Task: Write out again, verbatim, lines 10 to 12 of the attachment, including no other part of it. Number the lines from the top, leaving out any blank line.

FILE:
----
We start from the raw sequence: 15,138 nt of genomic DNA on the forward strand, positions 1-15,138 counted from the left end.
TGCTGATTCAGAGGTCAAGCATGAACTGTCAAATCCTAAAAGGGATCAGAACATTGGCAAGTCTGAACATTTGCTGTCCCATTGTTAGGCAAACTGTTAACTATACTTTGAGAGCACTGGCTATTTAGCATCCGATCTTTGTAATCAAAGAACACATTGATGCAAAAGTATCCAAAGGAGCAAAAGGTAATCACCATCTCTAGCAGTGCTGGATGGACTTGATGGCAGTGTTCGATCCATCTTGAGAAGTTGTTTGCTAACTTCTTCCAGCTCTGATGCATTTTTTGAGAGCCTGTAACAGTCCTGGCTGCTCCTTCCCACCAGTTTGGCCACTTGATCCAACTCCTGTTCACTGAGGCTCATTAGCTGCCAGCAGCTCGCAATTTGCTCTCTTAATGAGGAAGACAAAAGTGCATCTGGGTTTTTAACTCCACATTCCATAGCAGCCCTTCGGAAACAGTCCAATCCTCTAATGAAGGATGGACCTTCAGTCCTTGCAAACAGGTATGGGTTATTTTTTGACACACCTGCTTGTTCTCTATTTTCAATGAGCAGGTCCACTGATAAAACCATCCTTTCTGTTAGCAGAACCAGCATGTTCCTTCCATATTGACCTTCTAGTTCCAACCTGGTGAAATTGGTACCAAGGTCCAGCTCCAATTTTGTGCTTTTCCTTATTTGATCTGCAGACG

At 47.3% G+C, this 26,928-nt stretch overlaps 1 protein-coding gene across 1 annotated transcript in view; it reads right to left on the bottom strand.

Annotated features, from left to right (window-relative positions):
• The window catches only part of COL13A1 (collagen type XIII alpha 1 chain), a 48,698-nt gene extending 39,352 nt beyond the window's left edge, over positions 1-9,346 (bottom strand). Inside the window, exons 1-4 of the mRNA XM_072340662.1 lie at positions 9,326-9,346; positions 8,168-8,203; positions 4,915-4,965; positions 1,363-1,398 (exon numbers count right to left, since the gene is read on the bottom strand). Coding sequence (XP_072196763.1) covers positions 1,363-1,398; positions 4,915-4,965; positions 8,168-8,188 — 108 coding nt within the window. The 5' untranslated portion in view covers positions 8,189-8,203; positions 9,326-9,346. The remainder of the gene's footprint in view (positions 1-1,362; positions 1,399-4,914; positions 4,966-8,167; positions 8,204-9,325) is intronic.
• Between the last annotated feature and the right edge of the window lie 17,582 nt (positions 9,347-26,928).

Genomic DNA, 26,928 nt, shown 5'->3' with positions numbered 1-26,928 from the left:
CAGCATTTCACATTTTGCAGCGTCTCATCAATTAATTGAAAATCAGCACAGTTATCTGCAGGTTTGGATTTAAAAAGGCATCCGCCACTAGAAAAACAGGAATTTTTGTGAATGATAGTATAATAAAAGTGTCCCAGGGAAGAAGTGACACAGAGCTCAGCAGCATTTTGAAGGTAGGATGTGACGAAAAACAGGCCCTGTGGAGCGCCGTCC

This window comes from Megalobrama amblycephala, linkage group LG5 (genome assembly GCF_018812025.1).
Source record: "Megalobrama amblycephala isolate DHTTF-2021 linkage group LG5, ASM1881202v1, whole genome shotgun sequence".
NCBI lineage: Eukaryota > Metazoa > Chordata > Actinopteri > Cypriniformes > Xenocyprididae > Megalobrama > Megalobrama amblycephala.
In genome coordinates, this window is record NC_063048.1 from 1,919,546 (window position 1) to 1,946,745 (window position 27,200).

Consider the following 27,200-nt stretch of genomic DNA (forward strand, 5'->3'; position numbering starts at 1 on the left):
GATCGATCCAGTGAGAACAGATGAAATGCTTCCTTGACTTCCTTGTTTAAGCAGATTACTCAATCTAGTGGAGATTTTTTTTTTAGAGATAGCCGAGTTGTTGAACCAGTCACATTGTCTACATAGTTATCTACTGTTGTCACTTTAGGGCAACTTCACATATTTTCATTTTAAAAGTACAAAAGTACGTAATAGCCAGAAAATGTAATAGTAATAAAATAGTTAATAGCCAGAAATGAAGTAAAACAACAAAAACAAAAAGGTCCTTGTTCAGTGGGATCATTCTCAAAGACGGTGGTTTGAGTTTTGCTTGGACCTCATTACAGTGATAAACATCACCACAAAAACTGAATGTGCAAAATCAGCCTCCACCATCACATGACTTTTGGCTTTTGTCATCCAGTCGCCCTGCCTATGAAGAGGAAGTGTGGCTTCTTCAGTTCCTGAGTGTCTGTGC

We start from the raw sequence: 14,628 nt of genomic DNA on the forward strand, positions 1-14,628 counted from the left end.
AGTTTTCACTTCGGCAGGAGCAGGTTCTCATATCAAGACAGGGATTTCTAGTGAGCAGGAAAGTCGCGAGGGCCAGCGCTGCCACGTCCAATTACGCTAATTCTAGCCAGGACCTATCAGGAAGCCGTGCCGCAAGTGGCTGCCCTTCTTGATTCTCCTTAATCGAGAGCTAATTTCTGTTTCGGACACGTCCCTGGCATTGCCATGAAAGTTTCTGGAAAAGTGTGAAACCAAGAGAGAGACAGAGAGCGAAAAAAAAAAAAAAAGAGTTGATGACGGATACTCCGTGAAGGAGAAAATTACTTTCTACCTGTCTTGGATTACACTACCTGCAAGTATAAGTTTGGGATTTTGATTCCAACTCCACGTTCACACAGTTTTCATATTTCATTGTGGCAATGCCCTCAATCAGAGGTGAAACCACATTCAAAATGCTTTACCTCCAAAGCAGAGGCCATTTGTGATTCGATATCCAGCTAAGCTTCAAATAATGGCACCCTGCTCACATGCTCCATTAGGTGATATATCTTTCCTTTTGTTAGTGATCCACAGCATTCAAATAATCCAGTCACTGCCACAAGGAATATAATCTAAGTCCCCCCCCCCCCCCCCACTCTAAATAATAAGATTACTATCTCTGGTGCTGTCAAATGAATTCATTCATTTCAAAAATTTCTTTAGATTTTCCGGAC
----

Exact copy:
Source record: "Megalobrama amblycephala isolate DHTTF-2021 linkage group LG5, ASM1881202v1, whole genome shotgun sequence".
NCBI lineage: Eukaryota > Metazoa > Chordata > Actinopteri > Cypriniformes > Xenocyprididae > Megalobrama > Megalobrama amblycephala.
In genome coordinates, this window is record NC_063048.1 from 1,919,546 (window position 1) to 1,946,745 (window position 27,200).